Author Topic: Hello from the UK  (Read 2588 times)

Offline SalMac

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Hello from the UK
« on: August 12, 2008, 05:22:33 PM »
Im Sal. Just joined after making my first cheese.

Even after all the prep it didnt go entirely to plan :-) But husband says it looks good.

It certainly looks like cheese and smells like it. Well we'll see :D


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Offline reg

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Re: Hello from the UK
« Reply #1 on: August 13, 2008, 08:27:49 AM »
welcome  Sal. give it a chance and with some aging i'm sure it will be good. what type of cheese did you make ?

reg
reg

Offline John (CH)

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Re: Hello from the UK
« Reply #2 on: August 13, 2008, 09:31:05 AM »
Welcome Sal in UK to these forums! We are all learning and have all had problems, that's why it's more fun here with support and ideas from others rather than just from a book ;).

So far I've found it more fun and challenge than other artisan foods like bread, wine or beer.

Offline Tea

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Re: Hello from the UK
« Reply #3 on: August 13, 2008, 03:42:07 PM »
Hi Sal and welcome to the board.  Great to see that you have made the first step.  I think the first batch is the most nerve racking.  SO what cheese did you make?  Don't worry if it doesn't look right, as long as it is edible that's the main thing for now.

Cheese Head, are you saying that you have made wine and beer?  You never said that before, or maybe I missed it.  Do you still make your own beer?  Just wondering.

Offline John (CH)

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Re: Hello from the UK
« Reply #4 on: August 13, 2008, 04:28:49 PM »
Tea, used to make beer and wine when teenager growing up in Vancouver, Canada, sadly not for a lot of years now.

Wine making is especially popular in BC due to the very high taxes on wine. Here in Texas, booze tax is very low so we can get some excellent Australian wines for $5-8.

Maybe if we retire there I'll take it up again.

Sal, as Tea asks what did you start with? Simple hung soft cheese or complicated pressed cheese?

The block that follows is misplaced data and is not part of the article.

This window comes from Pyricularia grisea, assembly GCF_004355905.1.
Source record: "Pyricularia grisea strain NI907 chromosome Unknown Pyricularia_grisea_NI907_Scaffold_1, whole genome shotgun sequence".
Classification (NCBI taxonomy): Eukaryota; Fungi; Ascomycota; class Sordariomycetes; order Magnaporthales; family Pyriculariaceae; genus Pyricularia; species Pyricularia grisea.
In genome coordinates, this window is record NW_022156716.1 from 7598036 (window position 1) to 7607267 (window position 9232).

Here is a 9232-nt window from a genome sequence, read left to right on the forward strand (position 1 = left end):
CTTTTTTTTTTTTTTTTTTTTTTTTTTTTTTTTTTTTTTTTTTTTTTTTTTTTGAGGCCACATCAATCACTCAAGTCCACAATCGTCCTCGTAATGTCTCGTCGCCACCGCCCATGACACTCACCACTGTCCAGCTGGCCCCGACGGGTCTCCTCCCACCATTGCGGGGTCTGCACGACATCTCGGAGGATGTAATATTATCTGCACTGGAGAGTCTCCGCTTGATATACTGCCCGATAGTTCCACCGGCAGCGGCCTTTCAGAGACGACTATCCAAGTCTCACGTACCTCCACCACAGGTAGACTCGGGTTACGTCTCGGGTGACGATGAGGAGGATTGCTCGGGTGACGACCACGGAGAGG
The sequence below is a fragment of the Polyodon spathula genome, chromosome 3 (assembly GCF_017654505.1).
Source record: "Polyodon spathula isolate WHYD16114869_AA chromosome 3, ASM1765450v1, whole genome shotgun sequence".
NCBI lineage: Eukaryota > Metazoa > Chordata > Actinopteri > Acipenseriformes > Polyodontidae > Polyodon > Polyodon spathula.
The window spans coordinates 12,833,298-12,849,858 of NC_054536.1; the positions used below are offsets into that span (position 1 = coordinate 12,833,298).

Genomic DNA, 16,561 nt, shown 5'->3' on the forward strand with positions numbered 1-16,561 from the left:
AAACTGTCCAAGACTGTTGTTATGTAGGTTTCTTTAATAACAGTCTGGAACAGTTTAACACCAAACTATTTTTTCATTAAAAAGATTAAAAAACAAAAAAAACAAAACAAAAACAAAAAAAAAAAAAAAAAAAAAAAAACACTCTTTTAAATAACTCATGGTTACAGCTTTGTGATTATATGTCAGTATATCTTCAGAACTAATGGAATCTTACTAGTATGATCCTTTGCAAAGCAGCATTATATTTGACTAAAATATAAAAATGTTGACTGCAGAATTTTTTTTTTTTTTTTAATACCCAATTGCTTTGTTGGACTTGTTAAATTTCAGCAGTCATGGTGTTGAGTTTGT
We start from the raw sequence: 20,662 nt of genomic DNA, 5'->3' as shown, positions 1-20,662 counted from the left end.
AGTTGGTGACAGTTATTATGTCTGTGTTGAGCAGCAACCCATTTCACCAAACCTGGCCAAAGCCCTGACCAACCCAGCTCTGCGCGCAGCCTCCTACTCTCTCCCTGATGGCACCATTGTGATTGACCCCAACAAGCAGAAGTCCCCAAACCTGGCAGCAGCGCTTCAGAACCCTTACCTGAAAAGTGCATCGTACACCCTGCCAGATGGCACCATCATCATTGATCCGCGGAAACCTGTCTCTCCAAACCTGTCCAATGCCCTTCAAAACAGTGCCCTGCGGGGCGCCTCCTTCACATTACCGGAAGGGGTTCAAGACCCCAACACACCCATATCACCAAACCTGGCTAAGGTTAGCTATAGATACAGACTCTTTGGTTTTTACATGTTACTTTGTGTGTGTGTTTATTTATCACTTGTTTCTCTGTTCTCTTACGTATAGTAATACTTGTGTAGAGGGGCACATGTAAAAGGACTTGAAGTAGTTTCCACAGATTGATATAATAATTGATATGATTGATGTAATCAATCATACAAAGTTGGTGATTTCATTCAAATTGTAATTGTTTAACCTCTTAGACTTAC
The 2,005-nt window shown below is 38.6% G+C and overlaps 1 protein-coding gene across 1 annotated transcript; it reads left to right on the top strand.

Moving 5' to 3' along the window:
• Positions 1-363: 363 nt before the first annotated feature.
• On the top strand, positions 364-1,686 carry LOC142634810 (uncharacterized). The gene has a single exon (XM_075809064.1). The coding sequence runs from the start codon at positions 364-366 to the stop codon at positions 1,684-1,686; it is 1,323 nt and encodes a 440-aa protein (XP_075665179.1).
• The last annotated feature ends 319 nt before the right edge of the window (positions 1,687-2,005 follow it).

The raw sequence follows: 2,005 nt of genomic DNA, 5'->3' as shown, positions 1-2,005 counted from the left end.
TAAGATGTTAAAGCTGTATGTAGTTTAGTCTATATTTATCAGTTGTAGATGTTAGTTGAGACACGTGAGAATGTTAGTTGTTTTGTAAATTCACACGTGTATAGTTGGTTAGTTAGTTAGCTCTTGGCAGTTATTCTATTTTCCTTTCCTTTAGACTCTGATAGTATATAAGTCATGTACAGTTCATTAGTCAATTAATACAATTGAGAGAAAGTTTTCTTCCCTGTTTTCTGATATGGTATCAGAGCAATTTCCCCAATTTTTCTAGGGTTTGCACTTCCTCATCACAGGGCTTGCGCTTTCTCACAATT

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Offline Tea

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Re: Hello from the UK
« Reply #5 on: August 13, 2008, 04:30:44 PM »
So when you going to join me making mead??  :D

Offline SalMac

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Re: Hello from the UK
« Reply #6 on: August 14, 2008, 02:38:22 PM »
I made a gouda.

It didnt really set and looked more like junket but after draining the whey it pressed OK. But didnt get cut or cooked properly.

Also got cheese bits all over the kitchen after flipping the mould when our weights fell off the press! I have a proper mould but not a press.

So used 20 l of water to provide pressure on a piece of flat plastic placed on the mould and the water bottles on top. Water bottles slipped off plastic, plastic flipped up and catapulted mold into air. Ah well. :-[

And PFA a picture of my very modest attempt compared to some i've seen on here ! 5 days old.
« Last Edit: August 14, 2008, 05:35:52 PM by SalMac »

Offline John (CH)

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Re: Hello from the UK
« Reply #7 on: August 15, 2008, 07:07:05 AM »
Sal, it looks great, congrats!

Yep presses are a tough thing and those weights if fall can damage things, not so much water bottles but more if metal weights as denser/smaller and more rigid.

Shame you didn't get a picture of your mold in mid air ;).

Now comes the tricky part, aging the cheese and controlling the humidity so that don;t get unwanted mould and don't get cracking from paid drying!

Offline SalMac

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Re: Hello from the UK
« Reply #8 on: August 15, 2008, 11:56:54 AM »